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Two beloved classics combined
on October 21, 2001
Charles Dickens' classic tale "A Christmas Carol" has probably been adapted for stage, screen, and TV more than any other story in the history of literature. Many have been really great -- the Mr. Magoo animated version, Patrick Stewart's one-man stage show, the George C. Scott version, etc. But one of the best is definitely "The Muppet Christmas Carol," directed with heart and intelligence by Brian Henson. This version is particularly noteworthy because it combines two beloved pop-culture icons: Dickens' story and the Jim Henson Muppets.
It's been a long time since I read Dickens' original text, but from what I remember, the MCC is quite faithful to Dickens. Like the other Muppet films, MCC combines human actors with the whimsical Muppet characters (just in case you don't know what a Muppet is, it's a sort of puppet). The great Michael Caine plays Scrooge, and the Muppets play other Dickens characters: Kermit the Frog is Bob Cratchit, Miss Piggy is Mrs. Cratchit, etc.
One clever touch is having Charles Dickens (portrayed by Muppet Gonzo the Great) appear as a narrator in the film. Gonzo/Dickens is accompanied by Rizzo the Rat, and the two have some great comic banter and slapstick humor. This device nicely complements the main story without distracting from it. The film is enhanced by some lovely songs; my favorite is the one sung by the Ghost of Christmas Present.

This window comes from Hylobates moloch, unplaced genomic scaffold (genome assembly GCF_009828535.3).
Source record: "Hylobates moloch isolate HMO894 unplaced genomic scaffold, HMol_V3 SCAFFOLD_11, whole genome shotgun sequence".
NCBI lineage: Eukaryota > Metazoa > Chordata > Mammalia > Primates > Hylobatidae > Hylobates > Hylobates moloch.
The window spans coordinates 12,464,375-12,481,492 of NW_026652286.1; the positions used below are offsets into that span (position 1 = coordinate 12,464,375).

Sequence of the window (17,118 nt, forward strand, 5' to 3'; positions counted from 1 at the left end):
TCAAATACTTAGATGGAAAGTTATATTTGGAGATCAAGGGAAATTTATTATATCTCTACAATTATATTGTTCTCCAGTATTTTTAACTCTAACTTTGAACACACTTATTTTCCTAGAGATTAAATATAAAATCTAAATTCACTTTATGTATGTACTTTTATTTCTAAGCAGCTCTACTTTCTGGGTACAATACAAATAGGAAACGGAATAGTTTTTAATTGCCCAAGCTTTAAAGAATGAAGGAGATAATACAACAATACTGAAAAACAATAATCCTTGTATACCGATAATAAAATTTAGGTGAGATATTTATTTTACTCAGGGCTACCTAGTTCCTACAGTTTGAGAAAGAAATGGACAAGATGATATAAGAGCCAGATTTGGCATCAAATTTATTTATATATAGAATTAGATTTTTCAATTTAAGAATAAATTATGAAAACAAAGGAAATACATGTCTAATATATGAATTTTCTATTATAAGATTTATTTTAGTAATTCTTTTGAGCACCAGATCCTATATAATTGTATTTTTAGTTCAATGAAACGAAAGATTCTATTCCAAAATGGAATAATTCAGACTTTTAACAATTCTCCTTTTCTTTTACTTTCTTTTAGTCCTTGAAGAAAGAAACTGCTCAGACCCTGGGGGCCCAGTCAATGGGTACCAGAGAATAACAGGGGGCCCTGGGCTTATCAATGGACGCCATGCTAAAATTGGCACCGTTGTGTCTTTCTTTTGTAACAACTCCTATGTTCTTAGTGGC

Dickens' original "Carol" is, at its core, a compassionate and life-affirming story, and the Muppet version is right on target in preserving the soul of the tale. There are some genuinely sweet and moving touches (such as one Muppets' gift to Scrooge) that combine well with the trademark Muppet humor. Add to this good special effects, fine performances (both human and Muppet), and impressive sets and costumes, and you have a true classic: a film for every member of the family. In "The Muppet Christmas Carol," Brian Henson and his Muppets prove that, with imagination and skill, new life can be breathed into a favorite old story.